Further information can be obtained from TIDAS by downloading the nib count into a spreadsheet or graphics programme, enabling additional data analysis to be undertaken. Figure 7 shows an example of data from TIDAS that has been downloaded for comparative analysis. The nib count is shown for each 1mm dispersion band from 0mm to 50mm for four different pigments. This way of presenting the results allows the dispersion performance for multiple pigments to be compared on the same graph.
Figure 7 – TIDAS dispersion data plotted from spreadsheet
A number count taken from the spreadsheet of the 8-50?m range on the gauge, i.e. the area of perhaps most interest to the paint manufacturer, gives the following results for each of the four pigments:
Pigment 1 (rated 10 um) – 25 nibs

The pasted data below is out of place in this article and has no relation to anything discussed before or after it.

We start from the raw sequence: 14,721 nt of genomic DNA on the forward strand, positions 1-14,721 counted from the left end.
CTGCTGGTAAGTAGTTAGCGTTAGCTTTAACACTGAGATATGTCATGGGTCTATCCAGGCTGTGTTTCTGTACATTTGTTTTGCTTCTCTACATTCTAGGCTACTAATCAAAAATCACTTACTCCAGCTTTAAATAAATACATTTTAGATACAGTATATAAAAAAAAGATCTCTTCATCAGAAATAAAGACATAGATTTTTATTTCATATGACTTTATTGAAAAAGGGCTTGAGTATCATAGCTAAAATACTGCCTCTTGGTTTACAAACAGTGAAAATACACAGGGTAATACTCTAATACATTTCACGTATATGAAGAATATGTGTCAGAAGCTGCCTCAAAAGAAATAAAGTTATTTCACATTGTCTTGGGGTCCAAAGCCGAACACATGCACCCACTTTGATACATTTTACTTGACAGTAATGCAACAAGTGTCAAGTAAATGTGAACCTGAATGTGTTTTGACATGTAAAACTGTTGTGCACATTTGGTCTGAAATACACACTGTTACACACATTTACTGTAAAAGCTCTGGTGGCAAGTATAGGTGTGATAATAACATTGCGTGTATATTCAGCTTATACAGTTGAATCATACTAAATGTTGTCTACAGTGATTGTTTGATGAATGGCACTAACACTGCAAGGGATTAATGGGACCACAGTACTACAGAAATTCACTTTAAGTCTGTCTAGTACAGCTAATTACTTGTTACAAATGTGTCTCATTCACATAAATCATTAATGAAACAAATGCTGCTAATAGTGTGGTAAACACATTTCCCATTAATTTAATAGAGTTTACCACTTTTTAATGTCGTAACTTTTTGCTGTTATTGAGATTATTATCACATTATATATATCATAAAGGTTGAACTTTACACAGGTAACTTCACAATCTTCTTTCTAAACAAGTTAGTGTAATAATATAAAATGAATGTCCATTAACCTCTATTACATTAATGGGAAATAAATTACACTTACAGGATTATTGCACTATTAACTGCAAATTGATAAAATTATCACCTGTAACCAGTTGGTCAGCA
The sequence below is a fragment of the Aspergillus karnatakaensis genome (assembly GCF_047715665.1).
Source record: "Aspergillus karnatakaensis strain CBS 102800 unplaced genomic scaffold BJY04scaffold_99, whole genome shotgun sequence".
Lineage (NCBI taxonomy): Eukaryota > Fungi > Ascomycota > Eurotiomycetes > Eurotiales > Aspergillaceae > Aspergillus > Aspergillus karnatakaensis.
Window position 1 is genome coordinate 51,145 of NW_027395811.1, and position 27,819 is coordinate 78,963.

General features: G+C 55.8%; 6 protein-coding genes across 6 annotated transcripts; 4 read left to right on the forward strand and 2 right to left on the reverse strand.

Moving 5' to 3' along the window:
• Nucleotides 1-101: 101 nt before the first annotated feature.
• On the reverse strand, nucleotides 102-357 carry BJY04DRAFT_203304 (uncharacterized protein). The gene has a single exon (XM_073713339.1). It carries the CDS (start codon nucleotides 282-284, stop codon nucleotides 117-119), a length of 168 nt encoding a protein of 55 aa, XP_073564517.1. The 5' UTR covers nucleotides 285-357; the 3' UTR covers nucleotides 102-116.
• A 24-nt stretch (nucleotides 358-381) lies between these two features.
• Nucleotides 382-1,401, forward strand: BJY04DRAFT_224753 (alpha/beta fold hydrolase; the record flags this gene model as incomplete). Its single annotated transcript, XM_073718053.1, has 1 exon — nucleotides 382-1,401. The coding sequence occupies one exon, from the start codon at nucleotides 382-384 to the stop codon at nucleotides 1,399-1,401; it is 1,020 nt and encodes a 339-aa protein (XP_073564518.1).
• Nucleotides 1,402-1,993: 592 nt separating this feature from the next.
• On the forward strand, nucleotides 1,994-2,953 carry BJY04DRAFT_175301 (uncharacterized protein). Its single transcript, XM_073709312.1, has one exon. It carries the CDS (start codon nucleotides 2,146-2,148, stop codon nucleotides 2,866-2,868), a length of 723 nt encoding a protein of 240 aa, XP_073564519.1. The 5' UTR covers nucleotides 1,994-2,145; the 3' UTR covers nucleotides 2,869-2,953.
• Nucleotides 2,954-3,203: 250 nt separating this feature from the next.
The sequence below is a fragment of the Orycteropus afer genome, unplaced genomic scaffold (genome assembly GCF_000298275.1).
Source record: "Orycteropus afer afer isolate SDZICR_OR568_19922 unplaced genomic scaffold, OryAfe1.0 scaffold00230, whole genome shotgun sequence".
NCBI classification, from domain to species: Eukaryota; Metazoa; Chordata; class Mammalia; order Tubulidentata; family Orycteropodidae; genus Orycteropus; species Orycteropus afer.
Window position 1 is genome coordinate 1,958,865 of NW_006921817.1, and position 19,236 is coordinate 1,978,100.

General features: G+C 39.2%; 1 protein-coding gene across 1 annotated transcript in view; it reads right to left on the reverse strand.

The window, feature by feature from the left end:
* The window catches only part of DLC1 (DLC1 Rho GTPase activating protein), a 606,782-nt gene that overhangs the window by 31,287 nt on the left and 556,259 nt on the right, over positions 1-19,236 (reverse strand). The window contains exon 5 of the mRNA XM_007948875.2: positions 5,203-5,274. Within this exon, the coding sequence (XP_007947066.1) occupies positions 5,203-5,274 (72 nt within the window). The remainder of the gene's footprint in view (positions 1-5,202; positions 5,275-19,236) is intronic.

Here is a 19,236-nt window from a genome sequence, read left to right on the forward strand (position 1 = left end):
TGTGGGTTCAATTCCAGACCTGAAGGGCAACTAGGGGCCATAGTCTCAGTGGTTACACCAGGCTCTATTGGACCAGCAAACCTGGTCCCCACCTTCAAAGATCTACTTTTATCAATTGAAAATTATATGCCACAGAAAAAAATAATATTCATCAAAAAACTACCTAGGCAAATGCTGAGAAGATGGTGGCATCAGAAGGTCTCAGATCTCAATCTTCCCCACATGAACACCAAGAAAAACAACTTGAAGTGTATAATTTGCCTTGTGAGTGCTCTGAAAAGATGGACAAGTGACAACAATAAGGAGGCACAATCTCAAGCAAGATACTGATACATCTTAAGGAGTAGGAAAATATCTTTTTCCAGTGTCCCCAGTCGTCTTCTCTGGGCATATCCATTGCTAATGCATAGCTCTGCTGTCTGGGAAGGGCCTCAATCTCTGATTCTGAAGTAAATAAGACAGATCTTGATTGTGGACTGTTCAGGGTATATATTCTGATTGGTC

Pigment 2 (rated 16 um) – 118 nibs
Pigment 3 (rated 26 um) – 355 nibs
Pigment 4 (rated 34 um) – 491 nibs
In other words, different types of information can be supplied by TIDAS depending on the requirements of the user.
As with any instrumental analysis the results obtained are dependent on the correct paint preparation. Using TIDAS will not guarantee correct or consistent readings unless the correct paint preparation and application techniques are used and a clean working environment is maintained
For more information please email email@example.com
Labman would like to thank and acknowledge the following people for their tireless work during the development of TIDAS:
- James Hatfield (Target Technical)
- John Lawson (Huntsman)
- Richard Upton (Huntsman)